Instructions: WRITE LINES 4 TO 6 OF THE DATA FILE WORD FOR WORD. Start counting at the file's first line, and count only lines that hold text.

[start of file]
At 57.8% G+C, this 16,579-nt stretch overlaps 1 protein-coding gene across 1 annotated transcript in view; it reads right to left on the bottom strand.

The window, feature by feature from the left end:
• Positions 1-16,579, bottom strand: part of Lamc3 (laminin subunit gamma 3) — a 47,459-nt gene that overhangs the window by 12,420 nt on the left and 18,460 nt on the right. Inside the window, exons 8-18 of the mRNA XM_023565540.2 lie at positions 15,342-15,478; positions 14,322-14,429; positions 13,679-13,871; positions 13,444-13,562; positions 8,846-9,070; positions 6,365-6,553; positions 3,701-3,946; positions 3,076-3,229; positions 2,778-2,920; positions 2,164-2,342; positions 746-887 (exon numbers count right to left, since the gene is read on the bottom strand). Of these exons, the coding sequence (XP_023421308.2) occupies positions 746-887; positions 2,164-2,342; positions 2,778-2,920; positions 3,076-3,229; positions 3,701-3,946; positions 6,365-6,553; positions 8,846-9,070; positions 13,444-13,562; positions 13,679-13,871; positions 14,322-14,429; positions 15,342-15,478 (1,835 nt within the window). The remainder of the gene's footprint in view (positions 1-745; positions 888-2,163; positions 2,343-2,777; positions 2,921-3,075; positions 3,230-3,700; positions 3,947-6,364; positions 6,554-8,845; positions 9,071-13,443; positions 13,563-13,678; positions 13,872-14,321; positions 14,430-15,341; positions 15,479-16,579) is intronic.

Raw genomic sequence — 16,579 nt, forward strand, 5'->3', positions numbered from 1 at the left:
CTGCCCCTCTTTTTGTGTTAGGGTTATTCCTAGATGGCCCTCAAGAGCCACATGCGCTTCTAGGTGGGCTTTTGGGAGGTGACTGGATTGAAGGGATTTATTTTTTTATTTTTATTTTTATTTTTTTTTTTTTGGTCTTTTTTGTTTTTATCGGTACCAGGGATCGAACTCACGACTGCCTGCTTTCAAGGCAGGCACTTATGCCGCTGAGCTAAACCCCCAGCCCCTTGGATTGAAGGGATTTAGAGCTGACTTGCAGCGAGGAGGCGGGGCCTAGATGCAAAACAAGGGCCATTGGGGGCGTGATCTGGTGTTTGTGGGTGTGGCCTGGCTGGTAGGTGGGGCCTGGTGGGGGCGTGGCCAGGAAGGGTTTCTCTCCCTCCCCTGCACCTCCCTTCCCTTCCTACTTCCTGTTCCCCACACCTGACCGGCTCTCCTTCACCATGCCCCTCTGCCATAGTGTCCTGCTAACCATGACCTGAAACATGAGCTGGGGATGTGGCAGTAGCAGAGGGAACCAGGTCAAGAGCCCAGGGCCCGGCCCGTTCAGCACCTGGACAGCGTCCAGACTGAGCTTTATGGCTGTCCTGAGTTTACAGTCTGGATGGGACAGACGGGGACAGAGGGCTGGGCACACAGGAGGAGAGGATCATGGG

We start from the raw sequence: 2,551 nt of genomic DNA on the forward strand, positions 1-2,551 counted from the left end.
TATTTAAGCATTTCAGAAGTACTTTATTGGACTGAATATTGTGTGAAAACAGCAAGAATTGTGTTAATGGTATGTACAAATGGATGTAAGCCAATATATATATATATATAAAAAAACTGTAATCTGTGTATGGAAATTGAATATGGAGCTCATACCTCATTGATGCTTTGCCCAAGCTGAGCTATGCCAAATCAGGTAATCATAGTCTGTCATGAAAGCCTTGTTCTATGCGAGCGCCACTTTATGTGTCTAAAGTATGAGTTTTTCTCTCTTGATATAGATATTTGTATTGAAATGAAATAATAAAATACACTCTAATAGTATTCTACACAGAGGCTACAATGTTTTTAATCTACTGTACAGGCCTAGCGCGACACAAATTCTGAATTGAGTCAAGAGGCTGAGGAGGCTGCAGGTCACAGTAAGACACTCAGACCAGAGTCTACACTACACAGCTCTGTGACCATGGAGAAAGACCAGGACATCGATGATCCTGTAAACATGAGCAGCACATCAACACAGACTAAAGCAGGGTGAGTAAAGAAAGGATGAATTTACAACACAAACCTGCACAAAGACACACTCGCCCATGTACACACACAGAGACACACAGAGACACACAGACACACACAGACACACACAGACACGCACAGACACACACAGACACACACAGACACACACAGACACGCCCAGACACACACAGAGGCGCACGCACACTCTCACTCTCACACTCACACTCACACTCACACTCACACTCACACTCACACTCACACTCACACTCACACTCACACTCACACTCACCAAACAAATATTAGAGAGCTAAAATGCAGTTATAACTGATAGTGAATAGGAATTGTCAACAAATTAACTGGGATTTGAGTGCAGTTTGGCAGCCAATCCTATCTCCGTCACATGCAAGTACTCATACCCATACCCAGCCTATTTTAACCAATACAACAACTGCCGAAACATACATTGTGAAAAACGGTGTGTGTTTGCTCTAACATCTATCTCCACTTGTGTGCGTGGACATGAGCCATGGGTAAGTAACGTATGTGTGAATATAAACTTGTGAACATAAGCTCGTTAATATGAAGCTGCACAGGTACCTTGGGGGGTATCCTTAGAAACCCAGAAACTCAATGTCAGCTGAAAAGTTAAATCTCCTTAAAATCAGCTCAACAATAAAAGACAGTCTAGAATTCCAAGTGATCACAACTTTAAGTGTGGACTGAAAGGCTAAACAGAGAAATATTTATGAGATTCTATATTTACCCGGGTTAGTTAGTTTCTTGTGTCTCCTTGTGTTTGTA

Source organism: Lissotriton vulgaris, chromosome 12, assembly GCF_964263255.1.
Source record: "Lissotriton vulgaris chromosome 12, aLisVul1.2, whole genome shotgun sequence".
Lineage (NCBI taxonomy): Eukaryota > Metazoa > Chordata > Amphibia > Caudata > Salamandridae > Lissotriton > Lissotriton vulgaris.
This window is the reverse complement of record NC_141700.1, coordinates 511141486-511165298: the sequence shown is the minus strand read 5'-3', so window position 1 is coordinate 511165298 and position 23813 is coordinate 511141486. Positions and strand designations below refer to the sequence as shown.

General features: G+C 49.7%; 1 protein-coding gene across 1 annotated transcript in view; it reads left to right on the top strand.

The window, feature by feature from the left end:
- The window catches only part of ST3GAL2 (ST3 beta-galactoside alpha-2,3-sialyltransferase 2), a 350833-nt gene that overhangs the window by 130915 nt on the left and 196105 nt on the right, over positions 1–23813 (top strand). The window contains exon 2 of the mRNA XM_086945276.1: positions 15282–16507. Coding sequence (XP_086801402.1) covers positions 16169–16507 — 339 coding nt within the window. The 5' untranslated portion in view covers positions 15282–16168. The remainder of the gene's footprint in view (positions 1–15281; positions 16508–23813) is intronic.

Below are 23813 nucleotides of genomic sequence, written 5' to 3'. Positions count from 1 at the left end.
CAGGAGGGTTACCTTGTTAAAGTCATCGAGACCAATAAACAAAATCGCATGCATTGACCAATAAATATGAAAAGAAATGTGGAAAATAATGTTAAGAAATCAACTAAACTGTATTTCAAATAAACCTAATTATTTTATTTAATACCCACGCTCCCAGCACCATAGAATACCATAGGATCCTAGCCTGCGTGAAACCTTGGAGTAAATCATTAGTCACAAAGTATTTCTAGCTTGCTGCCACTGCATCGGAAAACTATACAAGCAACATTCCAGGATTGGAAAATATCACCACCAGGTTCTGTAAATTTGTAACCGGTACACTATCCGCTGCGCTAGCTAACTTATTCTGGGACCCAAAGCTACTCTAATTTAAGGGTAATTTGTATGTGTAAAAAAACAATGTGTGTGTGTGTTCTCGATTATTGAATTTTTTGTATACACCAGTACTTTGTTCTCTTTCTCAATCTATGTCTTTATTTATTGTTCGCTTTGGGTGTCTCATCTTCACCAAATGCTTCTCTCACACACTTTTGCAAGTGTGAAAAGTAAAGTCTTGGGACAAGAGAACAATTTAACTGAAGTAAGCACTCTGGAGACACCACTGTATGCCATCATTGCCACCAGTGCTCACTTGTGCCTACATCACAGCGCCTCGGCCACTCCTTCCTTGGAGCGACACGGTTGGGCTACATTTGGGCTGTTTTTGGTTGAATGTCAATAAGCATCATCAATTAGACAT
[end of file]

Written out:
Raw genomic sequence — 16,579 nt, forward strand, 5'->3', positions numbered from 1 at the left:
CTGCCCCTCTTTTTGTGTTAGGGTTATTCCTAGATGGCCCTCAAGAGCCACATGCGCTTCTAGGTGGGCTTTTGGGAGGTGACTGGATTGAAGGGATTTATTTTTTTATTTTTATTTTTATTTTTTTTTTTTTGGTCTTTTTTGTTTTTATCGGTACCAGGGATCGAACTCACGACTGCCTGCTTTCAAGGCAGGCACTTATGCCGCTGAGCTAAACCCCCAGCCCCTTGGATTGAAGGGATTTAGAGCTGACTTGCAGCGAGGAGGCGGGGCCTAGATGCAAAACAAGGGCCATTGGGGGCGTGATCTGGTGTTTGTGGGTGTGGCCTGGCTGGTAGGTGGGGCCTGGTGGGGGCGTGGCCAGGAAGGGTTTCTCTCCCTCCCCTGCACCTCCCTTCCCTTCCTACTTCCTGTTCCCCACACCTGACCGGCTCTCCTTCACCATGCCCCTCTGCCATAGTGTCCTGCTAACCATGACCTGAAACATGAGCTGGGGATGTGGCAGTAGCAGAGGGAACCAGGTCAAGAGCCCAGGGCCCGGCCCGTTCAGCACCTGGACAGCGTCCAGACTGAGCTTTATGGCTGTCCTGAGTTTACAGTCTGGATGGGACAGACGGGGACAGAGGGCTGGGCACACAGGAGGAGAGGATCATGGG

We start from the raw sequence: 2,551 nt of genomic DNA on the forward strand, positions 1-2,551 counted from the left end.